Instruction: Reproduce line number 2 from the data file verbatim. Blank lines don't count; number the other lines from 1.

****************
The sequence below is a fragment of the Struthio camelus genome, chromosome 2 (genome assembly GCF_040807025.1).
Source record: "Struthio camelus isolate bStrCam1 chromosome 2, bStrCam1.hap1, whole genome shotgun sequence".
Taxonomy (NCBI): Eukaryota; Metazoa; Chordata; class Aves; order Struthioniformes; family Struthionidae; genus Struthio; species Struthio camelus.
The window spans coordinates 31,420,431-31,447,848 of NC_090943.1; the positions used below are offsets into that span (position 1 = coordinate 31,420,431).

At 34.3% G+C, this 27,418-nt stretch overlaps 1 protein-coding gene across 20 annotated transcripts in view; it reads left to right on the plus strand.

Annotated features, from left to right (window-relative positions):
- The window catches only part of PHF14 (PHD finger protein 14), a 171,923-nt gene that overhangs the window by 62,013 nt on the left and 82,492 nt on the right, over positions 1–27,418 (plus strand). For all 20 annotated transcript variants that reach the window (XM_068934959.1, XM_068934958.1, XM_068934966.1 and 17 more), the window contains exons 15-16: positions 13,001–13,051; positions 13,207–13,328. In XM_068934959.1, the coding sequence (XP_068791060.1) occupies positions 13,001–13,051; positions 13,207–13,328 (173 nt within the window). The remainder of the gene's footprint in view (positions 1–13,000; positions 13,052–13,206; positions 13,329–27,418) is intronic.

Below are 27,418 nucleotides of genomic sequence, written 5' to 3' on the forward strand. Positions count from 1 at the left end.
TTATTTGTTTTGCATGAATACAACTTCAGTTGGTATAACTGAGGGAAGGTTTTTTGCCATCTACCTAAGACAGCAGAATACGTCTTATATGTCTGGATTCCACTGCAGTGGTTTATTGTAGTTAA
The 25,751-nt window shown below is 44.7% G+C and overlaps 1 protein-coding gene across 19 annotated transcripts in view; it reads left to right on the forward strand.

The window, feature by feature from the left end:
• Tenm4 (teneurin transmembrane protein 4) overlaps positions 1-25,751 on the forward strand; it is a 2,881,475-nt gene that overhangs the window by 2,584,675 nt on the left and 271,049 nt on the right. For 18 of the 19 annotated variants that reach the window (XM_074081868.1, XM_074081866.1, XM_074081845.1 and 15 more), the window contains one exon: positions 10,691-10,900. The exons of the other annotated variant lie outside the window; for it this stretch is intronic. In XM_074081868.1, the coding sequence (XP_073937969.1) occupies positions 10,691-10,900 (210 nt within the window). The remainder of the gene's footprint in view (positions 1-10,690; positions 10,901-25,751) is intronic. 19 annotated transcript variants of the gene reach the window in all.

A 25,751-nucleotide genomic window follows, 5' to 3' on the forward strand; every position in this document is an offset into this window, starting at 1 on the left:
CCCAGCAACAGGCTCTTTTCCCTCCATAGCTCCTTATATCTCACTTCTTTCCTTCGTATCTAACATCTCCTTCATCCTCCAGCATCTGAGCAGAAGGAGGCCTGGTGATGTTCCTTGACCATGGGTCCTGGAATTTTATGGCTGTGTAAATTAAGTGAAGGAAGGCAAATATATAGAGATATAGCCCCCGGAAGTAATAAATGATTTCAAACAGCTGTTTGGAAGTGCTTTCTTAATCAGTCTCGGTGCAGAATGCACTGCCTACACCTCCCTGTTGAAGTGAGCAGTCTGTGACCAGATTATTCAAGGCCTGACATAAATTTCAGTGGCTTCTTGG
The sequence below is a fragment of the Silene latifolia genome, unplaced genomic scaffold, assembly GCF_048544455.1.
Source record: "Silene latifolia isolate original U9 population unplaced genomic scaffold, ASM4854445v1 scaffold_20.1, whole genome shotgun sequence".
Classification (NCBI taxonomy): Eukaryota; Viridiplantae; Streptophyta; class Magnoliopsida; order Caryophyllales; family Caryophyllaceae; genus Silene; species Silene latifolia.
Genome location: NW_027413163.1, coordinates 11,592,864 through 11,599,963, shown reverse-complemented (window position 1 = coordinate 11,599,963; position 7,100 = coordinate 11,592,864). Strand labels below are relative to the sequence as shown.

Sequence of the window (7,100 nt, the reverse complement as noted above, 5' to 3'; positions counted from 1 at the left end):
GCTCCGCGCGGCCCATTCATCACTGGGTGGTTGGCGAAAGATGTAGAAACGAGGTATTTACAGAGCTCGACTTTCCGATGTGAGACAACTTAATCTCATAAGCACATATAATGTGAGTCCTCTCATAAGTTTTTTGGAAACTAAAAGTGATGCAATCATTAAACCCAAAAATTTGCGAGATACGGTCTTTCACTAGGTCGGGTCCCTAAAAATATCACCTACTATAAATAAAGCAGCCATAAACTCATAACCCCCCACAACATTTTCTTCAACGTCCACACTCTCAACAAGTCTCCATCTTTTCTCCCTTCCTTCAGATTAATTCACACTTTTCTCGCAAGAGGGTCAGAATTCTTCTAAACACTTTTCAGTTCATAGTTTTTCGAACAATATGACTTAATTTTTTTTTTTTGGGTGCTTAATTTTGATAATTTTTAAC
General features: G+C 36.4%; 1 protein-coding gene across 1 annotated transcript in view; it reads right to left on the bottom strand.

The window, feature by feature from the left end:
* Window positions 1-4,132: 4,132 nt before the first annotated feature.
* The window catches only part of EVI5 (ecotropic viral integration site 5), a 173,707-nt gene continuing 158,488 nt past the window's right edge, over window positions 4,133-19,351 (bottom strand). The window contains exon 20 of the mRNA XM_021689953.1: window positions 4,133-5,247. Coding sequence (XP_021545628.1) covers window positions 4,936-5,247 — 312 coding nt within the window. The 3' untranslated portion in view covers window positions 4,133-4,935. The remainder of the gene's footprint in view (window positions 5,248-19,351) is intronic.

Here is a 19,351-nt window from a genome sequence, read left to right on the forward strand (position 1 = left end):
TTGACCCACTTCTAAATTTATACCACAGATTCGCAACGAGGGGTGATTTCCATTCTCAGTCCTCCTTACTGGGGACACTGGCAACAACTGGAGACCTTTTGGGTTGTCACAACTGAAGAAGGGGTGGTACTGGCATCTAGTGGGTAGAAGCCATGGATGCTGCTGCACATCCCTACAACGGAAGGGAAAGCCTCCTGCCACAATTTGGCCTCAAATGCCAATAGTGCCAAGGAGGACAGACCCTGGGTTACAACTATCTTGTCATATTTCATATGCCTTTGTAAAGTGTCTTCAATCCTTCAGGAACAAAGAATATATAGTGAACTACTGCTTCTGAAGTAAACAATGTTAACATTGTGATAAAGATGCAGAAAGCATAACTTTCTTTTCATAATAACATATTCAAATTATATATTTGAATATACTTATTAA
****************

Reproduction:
Source record: "Struthio camelus isolate bStrCam1 chromosome 2, bStrCam1.hap1, whole genome shotgun sequence".